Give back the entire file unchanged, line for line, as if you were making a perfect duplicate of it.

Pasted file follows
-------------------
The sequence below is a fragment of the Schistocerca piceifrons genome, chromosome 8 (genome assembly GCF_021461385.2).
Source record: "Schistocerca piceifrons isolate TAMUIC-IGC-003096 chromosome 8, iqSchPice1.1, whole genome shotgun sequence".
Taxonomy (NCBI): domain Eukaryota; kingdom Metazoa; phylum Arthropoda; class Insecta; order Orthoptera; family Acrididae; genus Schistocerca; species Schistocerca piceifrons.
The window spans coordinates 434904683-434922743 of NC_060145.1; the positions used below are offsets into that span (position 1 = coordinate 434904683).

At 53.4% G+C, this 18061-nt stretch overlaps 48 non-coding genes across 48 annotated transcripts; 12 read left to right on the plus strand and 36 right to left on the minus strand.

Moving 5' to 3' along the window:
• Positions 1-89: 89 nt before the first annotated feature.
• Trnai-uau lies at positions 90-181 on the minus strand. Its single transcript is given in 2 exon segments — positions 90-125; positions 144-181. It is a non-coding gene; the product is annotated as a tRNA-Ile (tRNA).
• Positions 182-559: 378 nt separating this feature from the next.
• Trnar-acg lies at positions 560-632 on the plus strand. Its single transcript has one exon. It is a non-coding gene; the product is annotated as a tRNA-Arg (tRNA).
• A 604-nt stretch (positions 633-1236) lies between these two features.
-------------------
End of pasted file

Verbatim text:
The sequence below is a fragment of the Schistocerca piceifrons genome, chromosome 8 (genome assembly GCF_021461385.2).
Source record: "Schistocerca piceifrons isolate TAMUIC-IGC-003096 chromosome 8, iqSchPice1.1, whole genome shotgun sequence".
Taxonomy (NCBI): domain Eukaryota; kingdom Metazoa; phylum Arthropoda; class Insecta; order Orthoptera; family Acrididae; genus Schistocerca; species Schistocerca piceifrons.
The window spans coordinates 434904683-434922743 of NC_060145.1; the positions used below are offsets into that span (position 1 = coordinate 434904683).

At 53.4% G+C, this 18061-nt stretch overlaps 48 non-coding genes across 48 annotated transcripts; 12 read left to right on the plus strand and 36 right to left on the minus strand.

Moving 5' to 3' along the window:
• Positions 1-89: 89 nt before the first annotated feature.
• Trnai-uau lies at positions 90-181 on the minus strand. Its single transcript is given in 2 exon segments — positions 90-125; positions 144-181. It is a non-coding gene; the product is annotated as a tRNA-Ile (tRNA).
• Positions 182-559: 378 nt separating this feature from the next.
• Trnar-acg lies at positions 560-632 on the plus strand. Its single transcript has one exon. It is a non-coding gene; the product is annotated as a tRNA-Arg (tRNA).
• A 604-nt stretch (positions 633-1236) lies between these two features.